To The Arctic Greg MacGillivray

To The Arctic Greg MacGillivray
For the handful of folks still unaware, the Arctic glaciers are melting at an alarming rate due to global warming, leaving polar bears without ice floes to hunt prey. Resultantly, they're forced to spend their summers ashore fasting, hindering the possibility of reproduction.

It's an environmentalist plight tailor-made for the preachy enviro-doc genre, centering on adorable animals in peril in a bid to sway passive viewers into action, or at least get them to "like" it on Facebook. As such, two-time Academy Award nominated filmmaker Greg MacGillivray has created To The Arctic as a method of educating people on the errors of their ways.

The opening scene is breathtaking, as the camera soars high above a glacier, capturing the expansive, glistening Arctic with overwhelming aesthetic composure, leaving one to think they're in for a treat. That is, until the opening credits appear in ice block letters, shatter into shards and fly at the viewer's face, much like the latest 3D Final Destination movie.

The film predominantly follows the challenging life of a mother polar bear as she raises and cares for her two cubs in the ever-changing Arctic, but frequently veers off on tangents to show other animal and human activities. There are short segments about a biologist and his wife following a herd of caribou on their migration route, as well as a segment about the plight of the walruses and a story about the Inuit people and how they have had to adapt to the melting ice floes.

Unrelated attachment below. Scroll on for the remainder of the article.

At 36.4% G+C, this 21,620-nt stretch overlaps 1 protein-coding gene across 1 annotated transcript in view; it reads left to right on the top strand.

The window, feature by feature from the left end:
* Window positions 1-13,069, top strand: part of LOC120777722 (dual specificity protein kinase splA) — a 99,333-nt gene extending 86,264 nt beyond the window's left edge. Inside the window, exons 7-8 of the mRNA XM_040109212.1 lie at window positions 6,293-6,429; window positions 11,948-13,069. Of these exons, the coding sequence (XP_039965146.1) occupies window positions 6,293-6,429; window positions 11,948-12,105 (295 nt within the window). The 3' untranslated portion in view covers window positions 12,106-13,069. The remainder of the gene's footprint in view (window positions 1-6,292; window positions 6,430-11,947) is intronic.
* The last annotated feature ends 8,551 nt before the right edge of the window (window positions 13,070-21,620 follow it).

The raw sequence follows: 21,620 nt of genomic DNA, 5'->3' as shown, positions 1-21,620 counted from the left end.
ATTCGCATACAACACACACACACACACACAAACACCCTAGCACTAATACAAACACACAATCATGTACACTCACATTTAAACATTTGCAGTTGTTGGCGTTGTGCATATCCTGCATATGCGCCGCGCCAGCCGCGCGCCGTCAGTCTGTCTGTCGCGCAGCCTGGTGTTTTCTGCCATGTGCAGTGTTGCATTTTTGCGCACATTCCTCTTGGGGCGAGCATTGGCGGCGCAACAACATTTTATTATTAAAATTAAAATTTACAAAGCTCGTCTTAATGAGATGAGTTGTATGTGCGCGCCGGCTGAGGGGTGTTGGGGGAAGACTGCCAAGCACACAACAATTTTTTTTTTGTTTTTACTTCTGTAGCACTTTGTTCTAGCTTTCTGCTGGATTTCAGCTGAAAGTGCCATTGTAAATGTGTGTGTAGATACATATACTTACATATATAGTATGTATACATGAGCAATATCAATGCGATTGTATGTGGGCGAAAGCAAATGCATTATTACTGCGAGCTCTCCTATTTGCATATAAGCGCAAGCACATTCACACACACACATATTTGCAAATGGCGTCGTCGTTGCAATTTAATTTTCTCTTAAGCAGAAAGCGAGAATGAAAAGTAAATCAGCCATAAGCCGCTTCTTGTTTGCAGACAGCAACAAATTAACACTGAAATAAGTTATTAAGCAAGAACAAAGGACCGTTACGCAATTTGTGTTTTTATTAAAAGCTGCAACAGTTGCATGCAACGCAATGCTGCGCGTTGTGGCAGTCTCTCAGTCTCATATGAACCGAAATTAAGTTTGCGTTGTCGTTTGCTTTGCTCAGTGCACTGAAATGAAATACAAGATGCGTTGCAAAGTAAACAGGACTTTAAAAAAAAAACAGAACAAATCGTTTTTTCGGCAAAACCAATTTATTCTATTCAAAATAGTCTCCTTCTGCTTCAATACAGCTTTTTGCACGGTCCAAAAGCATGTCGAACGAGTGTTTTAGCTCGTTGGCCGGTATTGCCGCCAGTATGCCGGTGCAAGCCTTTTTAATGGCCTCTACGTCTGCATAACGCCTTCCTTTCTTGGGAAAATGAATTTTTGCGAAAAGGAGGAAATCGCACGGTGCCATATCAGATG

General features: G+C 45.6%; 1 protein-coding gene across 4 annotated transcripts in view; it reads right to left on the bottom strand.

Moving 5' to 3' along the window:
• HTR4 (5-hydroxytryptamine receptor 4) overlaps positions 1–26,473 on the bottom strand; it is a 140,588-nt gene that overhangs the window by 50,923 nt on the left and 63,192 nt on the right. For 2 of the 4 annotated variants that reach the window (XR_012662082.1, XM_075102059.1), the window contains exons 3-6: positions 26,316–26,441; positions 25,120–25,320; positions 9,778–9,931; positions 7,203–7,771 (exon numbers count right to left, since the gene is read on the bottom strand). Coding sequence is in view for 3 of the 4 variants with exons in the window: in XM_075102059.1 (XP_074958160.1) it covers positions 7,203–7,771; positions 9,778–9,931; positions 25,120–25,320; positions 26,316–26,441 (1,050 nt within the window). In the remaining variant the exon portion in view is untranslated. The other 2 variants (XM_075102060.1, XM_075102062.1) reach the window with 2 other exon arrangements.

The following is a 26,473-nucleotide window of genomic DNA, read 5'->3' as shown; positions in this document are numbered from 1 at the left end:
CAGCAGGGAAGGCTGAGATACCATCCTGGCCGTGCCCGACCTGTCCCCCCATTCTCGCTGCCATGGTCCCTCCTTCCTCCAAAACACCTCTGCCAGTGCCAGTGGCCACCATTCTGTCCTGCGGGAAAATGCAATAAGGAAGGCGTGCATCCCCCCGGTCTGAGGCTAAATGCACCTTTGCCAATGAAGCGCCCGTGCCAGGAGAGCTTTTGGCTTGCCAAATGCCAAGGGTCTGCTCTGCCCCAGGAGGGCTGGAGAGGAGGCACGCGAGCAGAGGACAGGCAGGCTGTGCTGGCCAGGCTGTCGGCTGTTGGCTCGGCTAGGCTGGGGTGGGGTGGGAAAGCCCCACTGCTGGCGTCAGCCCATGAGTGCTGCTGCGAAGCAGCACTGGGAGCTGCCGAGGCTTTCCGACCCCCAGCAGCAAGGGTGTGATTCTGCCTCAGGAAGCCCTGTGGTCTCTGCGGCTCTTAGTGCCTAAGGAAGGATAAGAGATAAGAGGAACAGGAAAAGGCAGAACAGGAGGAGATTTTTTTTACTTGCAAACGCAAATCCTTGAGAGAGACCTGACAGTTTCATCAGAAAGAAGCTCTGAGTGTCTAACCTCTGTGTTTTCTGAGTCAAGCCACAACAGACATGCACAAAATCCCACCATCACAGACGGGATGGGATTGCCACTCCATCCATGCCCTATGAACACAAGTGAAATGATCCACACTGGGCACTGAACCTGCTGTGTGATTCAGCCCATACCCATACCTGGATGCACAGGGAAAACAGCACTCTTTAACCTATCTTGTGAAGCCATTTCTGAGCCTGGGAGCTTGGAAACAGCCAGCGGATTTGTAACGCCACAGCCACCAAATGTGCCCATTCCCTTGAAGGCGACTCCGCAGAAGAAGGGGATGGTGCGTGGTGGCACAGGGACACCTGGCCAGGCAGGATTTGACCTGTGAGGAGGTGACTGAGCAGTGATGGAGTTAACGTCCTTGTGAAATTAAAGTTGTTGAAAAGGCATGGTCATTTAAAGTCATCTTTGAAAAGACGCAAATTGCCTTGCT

For all of the gorgeously rendered shots of crisp Arctic locales, the actual voice of the documentary is overwhelmingly heavy-handed and patronizing, regardless of narrator Meryl Streep's efforts to spruce it up with her trademark professionalism and well-considered parental tone (something almost undone by having her refer to the Northern Lights as a "frisky dance"). And even though they're careful not to anthropomorphize the animal stars with cutesy human traits, the frequent ice-framed picture-in-picture vignettes intended to guide (manipulate) the viewer dumb things down to an excruciating degree. Couple this with music by Paul McCartney and you quickly realize this film is geared towards forcing malleable grade school children onto a Hollywood-friendly bandwagon.

Looking past the overt environmentalist agenda and cheesy special effects, To the Arctic is visually stunning and offers a rare glimpse into a land most people can't begin to imagine, making the IMAX medium the ideal format for its spectacle. (Warner)